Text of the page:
The first day of the Chinese New Year is Jan. 28, and we’ll welcome the Year of the Rooster. The delicious little dumplings called potstickers are a traditional food this time of year because, according to chef Katie Chin, they resemble gold ingots and symbolize wealth.
Chin, L.A.-based cookbook author, food blogger, TV personality and mom of 8-year-old twins, also points out that in Chinese culture, food is served family style and meant to be shared. “I think in a lot of cultures, and especially Chinese American culture, food is an expression of love,” she says. “I also think that food is storytelling from one generation to the next.”
Chin’s kids, Dylan and Becca, started making potstickers with her mom when they were 3 years old, and Chin advises parents to let yours get creative in shaping the dumplings. “No matter how they look, they’re going to taste delicious,” she says.
Potsticker wrappers can be found in most grocery stores, and Chin says covering them with a damp paper towel once you open the package will help them stay pliable. She advises home cooks to keep the wrappers moist, press firmly when making the pleats and be patient.
A bonus with these is that parents can sneak in some sautéed spinach, leftover roast chicken, shredded carrots or other leftovers from the refrigerator. You can even make a double recipe of filling and freeze half of the filling and the wrappers for another meal.
Potstickers from Katie Chin’s “Everyday Chinese Cookbook”
Serves 6 to 8 as an appetizer or snack
Preparation time: 20 minutes, Cooking time: 10 minutes
For the potstickers:
4 oz (100 g) napa cabbage, cut into thin strips
1½ teaspoons salt, divided
8 oz (250 g) ground pork or chicken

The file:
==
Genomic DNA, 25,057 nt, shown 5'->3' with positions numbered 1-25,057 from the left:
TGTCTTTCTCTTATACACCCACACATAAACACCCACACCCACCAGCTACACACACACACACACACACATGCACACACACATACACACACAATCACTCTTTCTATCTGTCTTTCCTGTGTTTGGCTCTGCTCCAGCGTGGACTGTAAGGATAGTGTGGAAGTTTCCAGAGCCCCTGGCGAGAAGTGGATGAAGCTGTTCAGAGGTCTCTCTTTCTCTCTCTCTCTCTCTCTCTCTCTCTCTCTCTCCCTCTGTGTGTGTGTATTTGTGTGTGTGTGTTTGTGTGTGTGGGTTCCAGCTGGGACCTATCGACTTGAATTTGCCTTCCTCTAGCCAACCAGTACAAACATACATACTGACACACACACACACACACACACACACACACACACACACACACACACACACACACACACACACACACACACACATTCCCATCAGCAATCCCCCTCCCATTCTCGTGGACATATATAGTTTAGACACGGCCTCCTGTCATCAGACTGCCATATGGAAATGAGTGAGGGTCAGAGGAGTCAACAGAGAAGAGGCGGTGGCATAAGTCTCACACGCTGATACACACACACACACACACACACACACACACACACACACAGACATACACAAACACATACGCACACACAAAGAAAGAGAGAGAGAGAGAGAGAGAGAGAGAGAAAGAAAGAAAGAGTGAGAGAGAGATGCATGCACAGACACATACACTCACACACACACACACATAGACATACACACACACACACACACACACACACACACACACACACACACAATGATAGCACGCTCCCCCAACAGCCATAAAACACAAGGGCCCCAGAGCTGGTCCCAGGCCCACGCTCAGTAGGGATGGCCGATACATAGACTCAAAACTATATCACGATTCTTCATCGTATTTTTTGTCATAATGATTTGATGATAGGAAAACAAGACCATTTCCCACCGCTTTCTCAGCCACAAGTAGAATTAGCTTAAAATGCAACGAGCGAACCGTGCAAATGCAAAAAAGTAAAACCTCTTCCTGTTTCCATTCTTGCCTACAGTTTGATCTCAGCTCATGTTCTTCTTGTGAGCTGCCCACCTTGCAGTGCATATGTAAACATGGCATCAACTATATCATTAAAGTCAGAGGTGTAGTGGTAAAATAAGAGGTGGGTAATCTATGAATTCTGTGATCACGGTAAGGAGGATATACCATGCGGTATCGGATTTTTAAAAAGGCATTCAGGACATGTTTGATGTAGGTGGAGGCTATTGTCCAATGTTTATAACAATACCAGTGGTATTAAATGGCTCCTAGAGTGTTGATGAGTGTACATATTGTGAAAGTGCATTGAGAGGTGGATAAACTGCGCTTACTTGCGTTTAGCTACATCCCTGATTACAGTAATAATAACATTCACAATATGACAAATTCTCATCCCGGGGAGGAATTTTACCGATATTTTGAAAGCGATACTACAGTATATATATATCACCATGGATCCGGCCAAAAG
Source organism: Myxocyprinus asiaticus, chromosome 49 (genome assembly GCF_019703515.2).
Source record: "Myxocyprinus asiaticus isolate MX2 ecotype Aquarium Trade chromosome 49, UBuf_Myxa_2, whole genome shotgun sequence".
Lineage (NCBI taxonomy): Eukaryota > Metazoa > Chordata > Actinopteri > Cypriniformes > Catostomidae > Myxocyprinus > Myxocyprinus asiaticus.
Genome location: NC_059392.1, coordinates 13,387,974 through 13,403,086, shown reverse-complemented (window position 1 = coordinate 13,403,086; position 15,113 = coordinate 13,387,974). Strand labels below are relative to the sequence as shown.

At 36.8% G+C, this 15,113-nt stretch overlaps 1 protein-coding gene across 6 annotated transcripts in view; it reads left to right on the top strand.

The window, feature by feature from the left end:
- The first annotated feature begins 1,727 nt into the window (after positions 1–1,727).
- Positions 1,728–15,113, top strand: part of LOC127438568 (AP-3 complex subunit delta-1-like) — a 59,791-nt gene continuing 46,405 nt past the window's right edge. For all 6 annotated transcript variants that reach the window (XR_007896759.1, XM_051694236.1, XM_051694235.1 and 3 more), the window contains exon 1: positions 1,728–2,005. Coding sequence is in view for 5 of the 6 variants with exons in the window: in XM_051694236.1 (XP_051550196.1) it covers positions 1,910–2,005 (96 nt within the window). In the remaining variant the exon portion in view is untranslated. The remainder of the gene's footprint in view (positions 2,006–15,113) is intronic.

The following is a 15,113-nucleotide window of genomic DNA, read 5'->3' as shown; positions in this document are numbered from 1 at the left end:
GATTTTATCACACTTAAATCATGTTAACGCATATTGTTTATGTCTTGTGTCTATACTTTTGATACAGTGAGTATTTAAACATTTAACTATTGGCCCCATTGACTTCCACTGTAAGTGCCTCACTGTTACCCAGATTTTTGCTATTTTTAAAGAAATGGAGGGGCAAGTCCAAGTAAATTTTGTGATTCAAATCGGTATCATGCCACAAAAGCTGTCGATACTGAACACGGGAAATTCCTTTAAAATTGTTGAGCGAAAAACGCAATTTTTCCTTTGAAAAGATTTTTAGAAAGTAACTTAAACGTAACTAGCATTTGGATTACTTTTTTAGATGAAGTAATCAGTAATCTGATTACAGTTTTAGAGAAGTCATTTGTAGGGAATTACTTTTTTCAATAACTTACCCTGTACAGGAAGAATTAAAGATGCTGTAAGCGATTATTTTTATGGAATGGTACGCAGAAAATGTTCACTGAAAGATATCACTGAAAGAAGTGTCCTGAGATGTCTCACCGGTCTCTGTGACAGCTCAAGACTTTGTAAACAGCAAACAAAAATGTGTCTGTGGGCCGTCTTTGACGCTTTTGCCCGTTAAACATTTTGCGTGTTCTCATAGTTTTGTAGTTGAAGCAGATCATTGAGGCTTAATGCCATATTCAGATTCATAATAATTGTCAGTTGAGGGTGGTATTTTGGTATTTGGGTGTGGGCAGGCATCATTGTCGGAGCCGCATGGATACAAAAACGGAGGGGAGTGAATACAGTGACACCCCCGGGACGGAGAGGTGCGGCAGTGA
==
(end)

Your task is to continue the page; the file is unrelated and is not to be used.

2 tablespoons ﬁnely chopped green onion (scallion), white and green parts
2 teaspoons dry white wine
½ teaspoon all-purpose cornstarch
½ teaspoon dark sesame oil
Dash of white pepper
20 to 30 potsticker wrappers
2 to 4 tablespoons oil for frying
For the dipping sauce
4 tablespoons soy sauce
1 teaspoon dark sesame oil
½ teaspoon sugar
Toss the cabbage with 1 teaspoon of the salt and set aside for 5 minutes, then roll the cabbage up in a clean, dry dish towel. Twist the dish towel to squeeze out the excess moisture.
In a large bowl, mix the cabbage, pork or chicken, green onion, wine, cornstarch, sesame oil, the remaining ½ teaspoon salt and the pepper.
Lay a potsticker wrapper on a clean work surface. Place 1 tablespoon of the meat mixture in the center. Lift up the edges of the circle and pinch several pleats up to create a pouch encasing the mixture. Pinch the top together. Repeat with the remaining wrappers and ﬁlling.
Heat 1 tablespoon of the oil for frying in a wok or skillet over moderately high heat. Place 12 dumplings in a single layer in the wok or skillet and fry 2 minutes, or until the bottoms are golden brown. Add ½ cup (125 ml) water.
Cover and cook for 6 to 7 minutes, or until the water is absorbed. Repeat with the remaining dumplings.
Make the dipping sauce: Combine the soy sauce, sesame oil and sugar. Serve alongside the dumplings.